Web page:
Elsevier publishes journal articles under two separate business models:
- Subscription articles whose publication is funded by payments that are made by subscribing individuals or institutions.
- Open access articles whose publication is funded by payments that are made by authors, their institution or funding bodies, commonly known as Article Publishing Charges (APCs).
Elsevier separately calculates pricing for each of these business models. Subscription prices are set independent of open access articles, and open access articles are not considered when setting subscription prices. Elsevier has a no double dipping policy, which enshrines this principle. Read Elsevier’s no double dipping policy.
Article Publishing Charges (APCs)
Irrespective of the publishing model chosen by the author, our goal is to ensure articles are published as quickly as possible, subject to appropriate quality controls, and widely disseminated. Where an author has chosen to publish open access, which typically involves the upfront payment of an article publishing charge (APC), we will also make their article immediately and freely available upon publication on Science Direct, in perpetuity, with the author’s chosen user license attached to it. Elsevier’s APC prices are set on a per journal basis, fees range between c$150 and c$5000 US Dollars excluding tax, with prices clearly displayed on our APC price list and on journal homepages.
Adjustments in Elsevier’s APC prices are under regular review and are subject to change. We set APC prices based on the following criterion which is applied to open access articles only:
- Journal impact factor;
- The journal’s editorial and technical processes;
- Competitive considerations;
- Market conditions;
- Other revenue streams associated with the journal.
A small percentage of titles may also support more than one APC, for example when a journal supports one or more article types that require different APCs. Variations* in pricing will be clearly displayed on journal homepages.
If an author would like their article to be published under a gold open access model, but cannot afford the APC, then individual waiver requests are considered on a case-by-case basis and may be granted in cases of genuine need. Priority for this waiver program will be given to applications by authors from countries eligible for the Research4Life program.
Funding body agreements
Elsevier has established funding body agreements to help authors comply with the open access requirements of the major funding bodies. In some cases, funding bodies will reimburse the APC paid by the authors.
*Please note: While it is not Elsevier’s policy to vary our APC prices based on the user license chosen by the author, we also publish journals on behalf of learned societies or other third parties who reserve the right to determine their own prices and pricing policies. Any deviations in pricing from Elsevier’s standard APC price list per journal will be clearly displayed on the journal’s homepage.
To ensure Elsevier does not charge twice for the same article, we will fully refund an APC when alternative funding is provided for the open access article. For example, where an open access article is part of a Special Issue which is later made available in its entirety on an open access basis, such as through sponsorship by an organization, we will fully refund individual APCs paid by an author or on their behalf.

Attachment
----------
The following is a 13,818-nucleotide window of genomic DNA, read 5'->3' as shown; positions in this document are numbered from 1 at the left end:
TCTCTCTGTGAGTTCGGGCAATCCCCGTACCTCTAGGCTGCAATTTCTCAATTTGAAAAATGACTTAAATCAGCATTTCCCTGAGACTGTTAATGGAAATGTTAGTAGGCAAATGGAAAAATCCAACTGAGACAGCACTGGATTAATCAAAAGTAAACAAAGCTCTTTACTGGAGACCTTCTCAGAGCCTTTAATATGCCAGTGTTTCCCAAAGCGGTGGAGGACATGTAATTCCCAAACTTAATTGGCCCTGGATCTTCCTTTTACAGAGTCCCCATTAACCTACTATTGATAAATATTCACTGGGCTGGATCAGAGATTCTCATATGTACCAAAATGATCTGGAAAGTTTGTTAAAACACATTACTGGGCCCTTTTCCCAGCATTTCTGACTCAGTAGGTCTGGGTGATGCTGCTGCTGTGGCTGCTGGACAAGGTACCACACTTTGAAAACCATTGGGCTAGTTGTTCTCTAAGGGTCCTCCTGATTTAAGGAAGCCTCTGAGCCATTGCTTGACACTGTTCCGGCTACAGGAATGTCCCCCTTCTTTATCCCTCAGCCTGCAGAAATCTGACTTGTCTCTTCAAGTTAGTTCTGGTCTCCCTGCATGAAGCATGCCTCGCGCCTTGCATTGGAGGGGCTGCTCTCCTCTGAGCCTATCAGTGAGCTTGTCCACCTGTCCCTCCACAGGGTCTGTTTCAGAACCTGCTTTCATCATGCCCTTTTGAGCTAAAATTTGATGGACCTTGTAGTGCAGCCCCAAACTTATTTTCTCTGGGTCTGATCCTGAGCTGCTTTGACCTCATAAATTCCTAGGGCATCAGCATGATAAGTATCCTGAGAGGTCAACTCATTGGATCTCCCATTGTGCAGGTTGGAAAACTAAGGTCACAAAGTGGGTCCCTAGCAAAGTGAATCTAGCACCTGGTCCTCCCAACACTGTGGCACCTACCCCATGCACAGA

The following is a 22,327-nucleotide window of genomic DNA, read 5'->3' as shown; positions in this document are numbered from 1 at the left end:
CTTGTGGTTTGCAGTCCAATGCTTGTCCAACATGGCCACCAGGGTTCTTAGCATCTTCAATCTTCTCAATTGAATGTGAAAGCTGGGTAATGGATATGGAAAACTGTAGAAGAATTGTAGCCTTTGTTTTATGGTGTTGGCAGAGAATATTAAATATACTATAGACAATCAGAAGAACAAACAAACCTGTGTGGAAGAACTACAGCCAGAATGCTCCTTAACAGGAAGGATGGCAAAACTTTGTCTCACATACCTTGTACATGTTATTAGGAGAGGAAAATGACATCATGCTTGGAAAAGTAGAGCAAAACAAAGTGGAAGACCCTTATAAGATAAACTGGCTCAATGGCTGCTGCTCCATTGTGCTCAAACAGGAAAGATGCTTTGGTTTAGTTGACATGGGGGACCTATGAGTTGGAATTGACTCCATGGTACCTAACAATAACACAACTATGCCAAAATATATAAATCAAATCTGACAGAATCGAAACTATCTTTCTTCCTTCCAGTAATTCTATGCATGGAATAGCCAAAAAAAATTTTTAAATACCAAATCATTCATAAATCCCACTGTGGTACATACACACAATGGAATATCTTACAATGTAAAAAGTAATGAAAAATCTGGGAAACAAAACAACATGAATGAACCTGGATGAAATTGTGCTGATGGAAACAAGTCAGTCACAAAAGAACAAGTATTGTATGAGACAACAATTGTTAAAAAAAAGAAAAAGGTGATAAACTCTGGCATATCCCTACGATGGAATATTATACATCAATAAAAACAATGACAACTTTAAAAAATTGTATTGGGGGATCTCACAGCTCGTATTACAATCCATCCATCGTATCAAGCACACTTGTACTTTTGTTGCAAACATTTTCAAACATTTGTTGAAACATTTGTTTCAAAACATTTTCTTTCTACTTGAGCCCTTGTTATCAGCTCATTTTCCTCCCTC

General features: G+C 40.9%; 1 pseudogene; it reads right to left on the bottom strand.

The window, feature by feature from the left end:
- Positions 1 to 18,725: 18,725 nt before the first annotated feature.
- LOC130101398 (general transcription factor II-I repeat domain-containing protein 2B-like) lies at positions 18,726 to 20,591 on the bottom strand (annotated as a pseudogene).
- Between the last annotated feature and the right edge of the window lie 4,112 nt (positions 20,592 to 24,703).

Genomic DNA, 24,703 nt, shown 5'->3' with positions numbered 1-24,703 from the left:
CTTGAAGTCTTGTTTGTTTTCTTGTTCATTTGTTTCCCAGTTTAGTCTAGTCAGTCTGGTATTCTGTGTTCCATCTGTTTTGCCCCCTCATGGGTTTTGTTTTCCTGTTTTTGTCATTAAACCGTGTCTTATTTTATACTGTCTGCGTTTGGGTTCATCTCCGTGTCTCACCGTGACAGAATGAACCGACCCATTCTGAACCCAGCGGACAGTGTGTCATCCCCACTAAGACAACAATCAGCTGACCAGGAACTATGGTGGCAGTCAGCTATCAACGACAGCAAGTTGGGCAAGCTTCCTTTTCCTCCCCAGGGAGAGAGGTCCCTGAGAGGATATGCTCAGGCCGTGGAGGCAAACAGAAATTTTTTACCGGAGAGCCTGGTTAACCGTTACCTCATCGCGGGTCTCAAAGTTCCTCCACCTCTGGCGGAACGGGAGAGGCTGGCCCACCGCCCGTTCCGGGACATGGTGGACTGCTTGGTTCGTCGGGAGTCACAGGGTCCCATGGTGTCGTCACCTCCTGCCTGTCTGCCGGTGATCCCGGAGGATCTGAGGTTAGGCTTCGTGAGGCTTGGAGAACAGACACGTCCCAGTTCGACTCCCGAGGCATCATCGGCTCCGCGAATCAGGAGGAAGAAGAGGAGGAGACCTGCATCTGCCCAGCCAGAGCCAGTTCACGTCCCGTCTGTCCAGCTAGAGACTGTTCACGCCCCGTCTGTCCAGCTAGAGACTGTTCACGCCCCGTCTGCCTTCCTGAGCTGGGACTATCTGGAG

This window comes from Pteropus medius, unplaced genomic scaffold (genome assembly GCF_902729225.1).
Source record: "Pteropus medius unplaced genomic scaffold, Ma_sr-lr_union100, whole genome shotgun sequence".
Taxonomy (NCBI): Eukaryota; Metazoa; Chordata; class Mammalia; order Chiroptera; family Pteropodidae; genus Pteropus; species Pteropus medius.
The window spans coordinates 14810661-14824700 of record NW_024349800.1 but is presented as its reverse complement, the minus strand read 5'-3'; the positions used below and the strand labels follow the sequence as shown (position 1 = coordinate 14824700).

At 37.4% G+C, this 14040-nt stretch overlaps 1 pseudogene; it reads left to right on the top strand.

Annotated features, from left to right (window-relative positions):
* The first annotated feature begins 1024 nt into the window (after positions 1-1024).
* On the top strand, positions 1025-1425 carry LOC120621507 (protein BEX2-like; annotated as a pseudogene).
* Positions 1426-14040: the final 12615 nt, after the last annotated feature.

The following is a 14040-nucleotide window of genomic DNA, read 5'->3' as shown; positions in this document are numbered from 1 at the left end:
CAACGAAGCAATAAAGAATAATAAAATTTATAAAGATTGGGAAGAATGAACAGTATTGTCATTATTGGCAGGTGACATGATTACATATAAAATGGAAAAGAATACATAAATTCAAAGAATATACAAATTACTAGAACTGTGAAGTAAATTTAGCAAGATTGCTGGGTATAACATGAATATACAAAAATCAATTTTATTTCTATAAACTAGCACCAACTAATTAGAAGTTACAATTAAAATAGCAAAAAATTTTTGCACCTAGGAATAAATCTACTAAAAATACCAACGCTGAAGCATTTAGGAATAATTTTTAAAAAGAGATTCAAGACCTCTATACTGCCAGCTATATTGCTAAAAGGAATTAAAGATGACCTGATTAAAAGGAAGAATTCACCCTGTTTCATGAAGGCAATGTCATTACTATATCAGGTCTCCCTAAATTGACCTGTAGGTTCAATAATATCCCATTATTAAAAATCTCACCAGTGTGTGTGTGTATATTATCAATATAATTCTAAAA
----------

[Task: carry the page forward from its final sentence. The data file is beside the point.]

Elsevier will offer a credit for use against a future OA publication in the following circumstances:
- A delay in delivering open access: When an article is not available open access on ScienceDirect by the time the issue in which the article is included is published in its final version, we will offer a credit for use against a future publication with Elsevier.
- Incorrect licensing: When an article is made freely available on Science Direct in final published form but does not display the author’s chosen user license due to our error, we will offer a credit for use against a future publication with Elsevier.
No refund or credit will be offered in the following circumstances:
- Article retraction: Elsevier has provided full publishing services and is only able to recoup this investment through the APC. The later retraction of the article does not detract from the publishing services provided or from our ongoing maintenance of the scientific record, e.g. archiving in perpetuity.
- Article removal: In rare cases where articles are removed completely after acceptance for publication we will not refund or credit an APC. This is because Elsevier has provided publishing services and is only able to recoup this investment through the APC. The later removal of the article does not detract from this investment and is typically for reasons beyond our control.
- Delays resulting from editorial decisions or author changes: These are a standard part of the publishing process.
- License changes: Where an author requests a change to the user license they initially chose we will endeavour to respond to these within 5 working days.
- Circumstances beyond our control: This may include, for example, where natural or other disasters prevent us from fulfilling our obligations.